review

A good action movie can be forgiven for its share of clichés, one-liners, predictable plot twists, and unresolved plot holes.  Hell we almost expect them to a certain extent.  But when a movie goes out of its way not to take itself seriously, you wonder if the director wants us to either.  Not that this second sequel to a brilliant 24-style thriller isn’t worth a look at.

In Taken 3, directed by Olivier Megaton, Bryan Mills (Liam Neeson) is enjoying his time in Los Angeles with his daughter Kim (Maggie Grace) and hanging out occasionally with his ex-wife Lenore (Famke Janssen).  Another character that returns from the first movie is Lenore’s husband Stuart, now played by Dougray Scott.  It isn’t clear when they got back together, but it seems Stuart made some shady deals with unsavory men and one of those men, who goes by the name of Malankov, is out to kill him and his wife.  The wife being his first target and her death is done in such a way that Bryan becomes framed for her murder in the process.  Not one to be taken himself, he escapes the cops and proceeds to Bourne Identity his way through the streets of Los Angeles.

Bryan’s main priority is the safety of his daughter, who is under constant surveillance by the police.  The investigation and pursuit of Bryan is headed by Detective Franck Dotzler (Forest Whitaker), a man with more than one quirk throughout the movie.  He twirls a rubber band in one hand and holds onto a knight chess piece in the other as he examines each clue and crime scene left in the wake of Bryan’s own investigation.  Dotzler knows how clever Bryan is and tries to get to him by following Bryan’s daughter, but it doesn’t do much good.  In fact it never seems as if the police are ever any closer to getting to Bryan.  Some of that luck has to do with the help of his former CIA partners, who get a lot more screen time now that the action is in their backyard.  Their inclusion in this caper puts this film above its previous sequel.  There’s more camaraderie and dialogue worth listening to, if you ignore the cheesy lines from the bad guys.

One movie that came to mind immediately when they killed off Bryan’s wife and sent him on the run is The Fugitive, propped up by a small scene where Bryan is even traipsing through a sewer just as the cops are on his tail.  The similarities stop there, however, since Forest Whitaker doesn’t make nearly as compelling a performance as Tommy Lee Jones did.  He does do a good job not making his entire police force look incompetent and at least tells us that Bryan is too smart for them.  Yet they still go through the typical police procedures, hoping something Bryan does will tip them off.  Of course everything he does to tip them off is by design and only leads them through the clues of his framing, much like The Fugitive.

I should state for the record how much I love the first Taken movie.  It packs such an emotional punch and builds suspense so well that you are really invested in the outcome.  Every scene drives the story so well and never makes the audience feel like they are watching a typical action movie with crappy dialogue and mediocre acting.  It was a brilliant film that ended on a good note.  It’s not impossible to imagine Bryan getting into more trouble down the road, but the unrealistic sequel set in Turkey was enough to make you put this character to rest.  Yet if they were going to do another Taken, you’d think the studio would fix the problems of the second movie and go back to what made the first so great.  They did fix the pacing a little and improve upon the interactions of Bryan with his partners, but unfortunately they kept Olivier Megaton and he made some ridiculous choices with Liam Neeson’s character.  For starters we never know how he appears somewhere out of thin air.  He’s like Houdini in several scenes.  Bryan also escapes death on more than one occasion with not just luck, but unrealistic luck.  I wouldn’t care so much, but when you no longer expect the hero to ever be in danger, it takes away all the tension and your just sitting in your seat waiting for the inevitable outcome without enthusiasm.  If an elevator shaft blows up, and they show a person one second earlier in that shaft, you can’t just have that person pop up on a roof in the next scene without some explanation.  It may be unfair of me to expect more from this franchise, yet this director makes no effort to avoid shoving plot hole after plot hole in your face.  I suppose you can take heart that the action is still top-notch.  I only wish Bryan Mills did a better job avoiding innocent casualties.  One scene on a freeway must have yielded a dozen deaths and there was no follow-up to that situation.  At the end of the movie, it’s never addressed.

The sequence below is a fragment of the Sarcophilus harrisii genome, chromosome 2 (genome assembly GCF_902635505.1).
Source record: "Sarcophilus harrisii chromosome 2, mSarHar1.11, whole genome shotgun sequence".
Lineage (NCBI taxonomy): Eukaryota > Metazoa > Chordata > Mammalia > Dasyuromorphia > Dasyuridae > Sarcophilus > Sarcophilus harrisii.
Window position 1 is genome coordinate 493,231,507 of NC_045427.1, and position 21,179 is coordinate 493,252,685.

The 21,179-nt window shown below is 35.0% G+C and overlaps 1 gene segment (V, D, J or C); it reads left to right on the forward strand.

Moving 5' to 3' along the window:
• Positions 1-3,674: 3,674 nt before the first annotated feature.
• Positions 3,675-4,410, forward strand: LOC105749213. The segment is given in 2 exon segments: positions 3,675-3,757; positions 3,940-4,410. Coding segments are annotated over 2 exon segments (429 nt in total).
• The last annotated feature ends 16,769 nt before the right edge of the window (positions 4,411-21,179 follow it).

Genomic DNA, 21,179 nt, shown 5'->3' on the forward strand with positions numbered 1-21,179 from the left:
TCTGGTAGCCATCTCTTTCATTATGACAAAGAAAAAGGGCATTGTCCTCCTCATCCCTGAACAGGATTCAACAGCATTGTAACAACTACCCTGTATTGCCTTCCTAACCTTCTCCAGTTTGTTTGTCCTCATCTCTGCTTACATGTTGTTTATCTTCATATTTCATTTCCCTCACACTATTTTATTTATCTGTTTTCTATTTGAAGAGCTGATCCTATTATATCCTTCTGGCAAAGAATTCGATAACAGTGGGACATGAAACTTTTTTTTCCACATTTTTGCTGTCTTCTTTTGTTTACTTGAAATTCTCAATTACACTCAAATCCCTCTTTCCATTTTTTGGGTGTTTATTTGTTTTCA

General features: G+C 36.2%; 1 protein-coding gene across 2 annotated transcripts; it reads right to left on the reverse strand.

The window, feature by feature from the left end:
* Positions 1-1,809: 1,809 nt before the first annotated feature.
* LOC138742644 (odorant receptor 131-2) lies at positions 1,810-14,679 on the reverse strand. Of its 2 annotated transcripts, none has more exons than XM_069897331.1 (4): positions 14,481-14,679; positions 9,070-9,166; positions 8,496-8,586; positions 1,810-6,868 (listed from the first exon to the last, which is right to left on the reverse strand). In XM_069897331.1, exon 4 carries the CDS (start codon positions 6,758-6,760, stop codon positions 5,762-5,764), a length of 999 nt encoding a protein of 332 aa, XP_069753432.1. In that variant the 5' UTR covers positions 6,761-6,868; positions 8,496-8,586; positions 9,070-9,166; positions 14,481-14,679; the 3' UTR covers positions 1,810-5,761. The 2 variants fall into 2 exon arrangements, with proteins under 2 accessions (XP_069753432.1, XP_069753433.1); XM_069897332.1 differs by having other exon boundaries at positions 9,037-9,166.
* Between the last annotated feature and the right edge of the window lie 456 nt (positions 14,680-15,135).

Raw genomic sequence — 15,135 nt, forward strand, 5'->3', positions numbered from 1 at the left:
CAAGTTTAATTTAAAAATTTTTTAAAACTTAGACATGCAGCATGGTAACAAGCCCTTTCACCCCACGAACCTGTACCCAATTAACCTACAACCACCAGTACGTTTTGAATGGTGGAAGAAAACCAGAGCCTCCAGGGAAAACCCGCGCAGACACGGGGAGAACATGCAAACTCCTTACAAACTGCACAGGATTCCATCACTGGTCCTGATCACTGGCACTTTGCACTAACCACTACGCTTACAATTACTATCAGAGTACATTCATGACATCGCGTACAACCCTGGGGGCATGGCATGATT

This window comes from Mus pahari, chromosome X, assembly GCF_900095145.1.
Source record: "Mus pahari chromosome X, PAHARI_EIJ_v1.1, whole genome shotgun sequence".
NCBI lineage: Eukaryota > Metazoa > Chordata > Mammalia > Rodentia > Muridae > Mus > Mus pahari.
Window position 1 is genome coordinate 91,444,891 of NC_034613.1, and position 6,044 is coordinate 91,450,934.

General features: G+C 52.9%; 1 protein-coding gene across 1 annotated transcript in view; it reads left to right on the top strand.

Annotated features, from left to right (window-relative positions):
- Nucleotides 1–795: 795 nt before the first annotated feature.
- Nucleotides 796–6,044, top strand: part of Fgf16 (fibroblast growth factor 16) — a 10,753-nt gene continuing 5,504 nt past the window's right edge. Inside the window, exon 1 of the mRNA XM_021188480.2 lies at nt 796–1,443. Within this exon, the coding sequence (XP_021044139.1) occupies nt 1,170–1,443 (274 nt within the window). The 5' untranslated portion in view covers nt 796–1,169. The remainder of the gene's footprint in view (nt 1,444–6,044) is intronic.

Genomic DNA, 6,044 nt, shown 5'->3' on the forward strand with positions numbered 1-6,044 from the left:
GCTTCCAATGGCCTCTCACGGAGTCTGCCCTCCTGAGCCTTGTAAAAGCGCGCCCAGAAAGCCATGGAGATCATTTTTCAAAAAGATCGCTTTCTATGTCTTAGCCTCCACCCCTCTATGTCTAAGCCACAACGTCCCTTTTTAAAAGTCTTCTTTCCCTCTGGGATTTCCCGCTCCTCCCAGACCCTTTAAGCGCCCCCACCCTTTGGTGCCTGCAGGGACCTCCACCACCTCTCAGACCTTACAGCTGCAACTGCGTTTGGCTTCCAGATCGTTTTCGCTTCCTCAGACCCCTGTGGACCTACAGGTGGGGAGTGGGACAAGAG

I still recommend this movie for action fans and fans of Liam Neeson obviously.  There are plenty of things to laugh at intentionally and unintentionally; and while I have many complaints about the approach to this continuing story,  I can say that it is the better sequel and the one that should have followed the first movie.  Whatever happened to Kim’s music career?

TAKEN 3:[usr 2.5]

About Taken 3

Synopsis: Ex-government operative Bryan Mills is accused of a ruthless murder he never committed or witnessed. As he is tracked and pursued, Mills brings out his particular set of skills to find the true killer and clear his name.

Director: Olivier Megaton

Writers: Luc Besson, Robert Mark Kamen

Stars: Liam Neeson, Forest Whitaker, Maggie Grace, Famke Janssen

Rated: PG-13

Runtime: 109 Minutes

Opens: January 9, 2015

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